On October 3rd, 2003, I shared my very first piece of food writing ever on a forum called eGullet. The post was called Charlie Trotter Superdud and it set off a storm of comments from hundreds of subscribers, some of whom were well known entities in the food world (Anthony Bourdain among them.)
After that happened, my friends told me I should start a food blog and that’s why this blog exists. So it’s quite clear that I owe something to eGullet and, more specifically, to its creator Steven Shaw. And yet we’d never met or had any contact until, years later, I met him at an offal tasting dinner at the Astor Center. Then we became Facebook friends. And, most recently, we met for lunch to talk about his new book, Asian Dining Rules.
Dear Craig Claiborne,
I am greatly enjoying your somewhat notorious autobiography, “A Feast Made For Laughter.” Sure, it’s a little creepy when you talk about touching your dad’s erect penis while sharing a bed, but I appreciate your zeal for people and food. Case in point: early in the book, you tell a story involving Parker House rolls. Your brother passes you a basket of them and instead of taking the basket from him, you start to reach your hand in and take one out and your brother, appalled, drops the basket to the floor saying: “When anyone passes you a basket of bread, you take the basket. Or at least you touch it as a gesture of thoughtfulness.”
This passage amused me because it’s a good story, but mostly it made me hungry–hungry for Parker House rolls. I cracked open “The Joy of Cooking” and found the most basic recipe in the world; a recipe that required only yeast, butter, flour, sugar, salt and milk. I’d write out the recipe here, but it’s so standard any internet search will suffice. And those rolls–which took a few hours to rise–were quaint and comforting, the kind of food you want an American food icon to eat. Thank you for inspiring me to make them; I look forward to the rest of your book.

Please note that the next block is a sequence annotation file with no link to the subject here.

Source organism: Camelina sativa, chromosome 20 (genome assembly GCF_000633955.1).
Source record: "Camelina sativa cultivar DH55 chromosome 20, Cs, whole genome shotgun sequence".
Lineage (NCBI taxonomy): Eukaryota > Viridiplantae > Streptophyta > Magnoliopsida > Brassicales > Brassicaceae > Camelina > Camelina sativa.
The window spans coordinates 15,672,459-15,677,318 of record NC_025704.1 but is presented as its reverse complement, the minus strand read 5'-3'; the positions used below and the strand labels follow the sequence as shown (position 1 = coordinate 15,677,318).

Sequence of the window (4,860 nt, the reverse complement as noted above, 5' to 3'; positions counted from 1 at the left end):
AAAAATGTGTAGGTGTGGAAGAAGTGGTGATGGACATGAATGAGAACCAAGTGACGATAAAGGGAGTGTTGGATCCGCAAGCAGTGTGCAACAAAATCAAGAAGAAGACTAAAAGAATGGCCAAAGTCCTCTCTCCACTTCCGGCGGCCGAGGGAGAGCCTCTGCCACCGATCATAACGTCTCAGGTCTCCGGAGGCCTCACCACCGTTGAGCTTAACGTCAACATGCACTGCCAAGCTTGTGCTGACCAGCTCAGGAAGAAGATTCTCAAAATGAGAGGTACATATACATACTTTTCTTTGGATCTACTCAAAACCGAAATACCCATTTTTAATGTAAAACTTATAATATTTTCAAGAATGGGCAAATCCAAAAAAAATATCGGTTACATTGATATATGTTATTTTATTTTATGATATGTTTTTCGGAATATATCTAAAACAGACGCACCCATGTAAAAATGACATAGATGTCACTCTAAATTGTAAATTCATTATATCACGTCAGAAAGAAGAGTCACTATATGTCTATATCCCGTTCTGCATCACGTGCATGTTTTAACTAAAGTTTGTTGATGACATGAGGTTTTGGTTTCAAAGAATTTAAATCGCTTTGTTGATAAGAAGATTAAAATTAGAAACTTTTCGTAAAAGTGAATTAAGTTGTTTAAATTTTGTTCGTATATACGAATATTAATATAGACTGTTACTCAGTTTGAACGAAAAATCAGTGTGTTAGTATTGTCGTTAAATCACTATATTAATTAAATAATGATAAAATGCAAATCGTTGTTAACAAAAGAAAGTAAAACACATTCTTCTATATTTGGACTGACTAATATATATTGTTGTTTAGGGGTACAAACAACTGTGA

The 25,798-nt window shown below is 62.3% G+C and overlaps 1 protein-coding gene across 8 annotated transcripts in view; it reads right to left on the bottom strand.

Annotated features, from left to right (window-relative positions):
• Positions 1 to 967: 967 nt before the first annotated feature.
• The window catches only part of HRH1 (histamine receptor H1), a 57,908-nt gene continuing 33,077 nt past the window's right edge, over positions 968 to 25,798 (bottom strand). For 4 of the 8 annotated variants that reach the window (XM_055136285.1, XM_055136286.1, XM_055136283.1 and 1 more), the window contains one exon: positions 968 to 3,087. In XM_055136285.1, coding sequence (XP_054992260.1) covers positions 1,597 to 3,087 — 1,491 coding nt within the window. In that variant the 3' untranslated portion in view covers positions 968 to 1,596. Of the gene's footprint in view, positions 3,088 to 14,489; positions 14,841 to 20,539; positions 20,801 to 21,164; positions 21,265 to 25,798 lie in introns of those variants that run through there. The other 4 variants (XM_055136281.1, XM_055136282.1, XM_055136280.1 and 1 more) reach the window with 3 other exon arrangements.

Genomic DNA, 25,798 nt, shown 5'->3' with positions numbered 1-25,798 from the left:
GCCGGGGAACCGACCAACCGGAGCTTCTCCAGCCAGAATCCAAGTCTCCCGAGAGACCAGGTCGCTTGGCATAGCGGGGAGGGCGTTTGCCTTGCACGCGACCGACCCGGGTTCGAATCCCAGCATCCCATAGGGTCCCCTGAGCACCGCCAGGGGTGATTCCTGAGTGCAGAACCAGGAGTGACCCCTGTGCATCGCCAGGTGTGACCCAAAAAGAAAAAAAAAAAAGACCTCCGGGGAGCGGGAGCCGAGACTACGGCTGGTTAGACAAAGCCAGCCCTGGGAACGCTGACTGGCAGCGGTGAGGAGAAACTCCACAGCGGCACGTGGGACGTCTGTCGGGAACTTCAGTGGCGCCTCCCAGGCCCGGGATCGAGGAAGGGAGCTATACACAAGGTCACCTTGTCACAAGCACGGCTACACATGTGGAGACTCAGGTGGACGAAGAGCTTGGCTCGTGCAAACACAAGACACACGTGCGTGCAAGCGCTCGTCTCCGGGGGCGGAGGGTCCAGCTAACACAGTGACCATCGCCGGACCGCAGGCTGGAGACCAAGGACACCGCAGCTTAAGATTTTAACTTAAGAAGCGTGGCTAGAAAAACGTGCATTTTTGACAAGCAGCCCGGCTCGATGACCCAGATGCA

It’s difficult to improve upon a sugar snap pea. It’s nature’s candy: green, crunchy, juicy. It’s interactive: you peel away the thread and then throw it in your mouth. This spring, I became a sugar snap pea junkie–buying moundfuls at the farmer’s market and snacking on them all afternoon. The few times I cooked them, I sauteed them in olive oil or butter, sprinkled them with salt, a few grindings of pepper and called it a day. Sugar snap peas, like Lauren Ambrose, say, don’t need much enhancement. They’re beautiful as they are.
What’s a genius chef to do, then, to improve on something that needs little improvement? Enter David Chang. At Momofuku (the original) he’s serving a sugar snap pea appetizer that works beautifully. The peas are sauteed in miso butter (note the tan-colored pool at the bottom of the plate); topped with fresh grated horseradish and then thin slivers of radish. All of these components serve to enhance the sugar snap peas in ways, like good drama, that are both surprising and inevitable. In fact, I’d argue that this simple dish, a dish that doesn’t call too much attention to itself, showcases Chang’s talent in ways that his more elaborate dishes might not. It’s simple, it’s smart, and it’s seasonal. And it makes sugar snap peas taste better than they normally do which, at least according to this sugar snap pea enthusiast, is a feat worth celebrating.